Planet Mercury to blaze across Sun today
Wednesday, November 8, 2006
A rare, but normal, astronomical event occurred today as the planet Mercury passed in front of the Sun from the perspective of the Earth. The event, called a was at least partially visible from most of the planet, except from Europe when the transit happened during local nighttime.
Visible as a perfectly round dot only 1/195th the diameter of the Sun, Mercury took about an hour and a half to move across the southern limb of the Sun, starting at 7:12PM UTC and ending at 9:41PM UTC.
From the point of view of the Earth, transits of this type can only occur with the two innermost planets - Mercury and Venus. Due to the orbital inclination of Mercury - 7° relative to the Earth - transits do not happen every time Mercury passes the Earth every 116 days. Only once every 23 times does a transit happen. The last time Mercury transited the Sun was May 7, 2003. The next transit will occur on May 9, 2016.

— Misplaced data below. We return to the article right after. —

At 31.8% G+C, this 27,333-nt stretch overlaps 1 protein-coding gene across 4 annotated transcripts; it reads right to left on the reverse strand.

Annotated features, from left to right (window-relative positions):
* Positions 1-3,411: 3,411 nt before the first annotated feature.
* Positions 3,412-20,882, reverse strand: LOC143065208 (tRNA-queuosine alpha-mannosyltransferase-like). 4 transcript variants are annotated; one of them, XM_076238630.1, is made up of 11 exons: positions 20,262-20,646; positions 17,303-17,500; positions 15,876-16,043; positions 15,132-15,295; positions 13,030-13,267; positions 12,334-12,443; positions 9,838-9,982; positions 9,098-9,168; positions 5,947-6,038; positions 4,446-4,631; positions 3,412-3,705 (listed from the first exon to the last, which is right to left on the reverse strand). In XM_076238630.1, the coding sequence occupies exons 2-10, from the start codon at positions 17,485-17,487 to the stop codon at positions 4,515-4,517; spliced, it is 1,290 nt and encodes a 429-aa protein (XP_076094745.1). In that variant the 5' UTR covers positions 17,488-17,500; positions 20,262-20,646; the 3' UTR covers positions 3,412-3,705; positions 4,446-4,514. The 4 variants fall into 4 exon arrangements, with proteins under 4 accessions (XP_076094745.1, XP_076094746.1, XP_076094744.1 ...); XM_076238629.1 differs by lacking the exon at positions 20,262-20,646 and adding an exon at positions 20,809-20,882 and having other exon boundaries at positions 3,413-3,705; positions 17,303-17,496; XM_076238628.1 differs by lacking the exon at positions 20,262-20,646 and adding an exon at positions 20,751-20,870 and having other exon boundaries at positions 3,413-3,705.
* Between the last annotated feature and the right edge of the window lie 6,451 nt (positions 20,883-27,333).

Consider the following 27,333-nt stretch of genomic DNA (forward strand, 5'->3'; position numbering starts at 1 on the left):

Such rare events have fascinated astronomers since the invention of the telescope first allowed them to view them., for example, found Australia's east coast while on a voyage to track the transit of in 1769. Recording these transits allowed astronomers to make the first accurate calculations of the distance between the Sun and the Earth.
While not scientifically used for this purpose anymore, transits provide a glimpse into one way astronomers can currently search for extra-solar planets. Astronomers using this method of searching will monitor other stars to see if the star dims ever so slightly as an extra-solar planet passes between the star it is orbiting and the Earth. Being able to detect such a small, temporary drop in brightness may indicate the presence of such a planet.
Viewing solar transits are fascinating, but only if done safely. People must never look directly at the Sun at any time! The safest way of viewing a transit is to project the image of the Sun as seen through a telescope onto a screen. It may also be viewed with properly made and placed solar filters.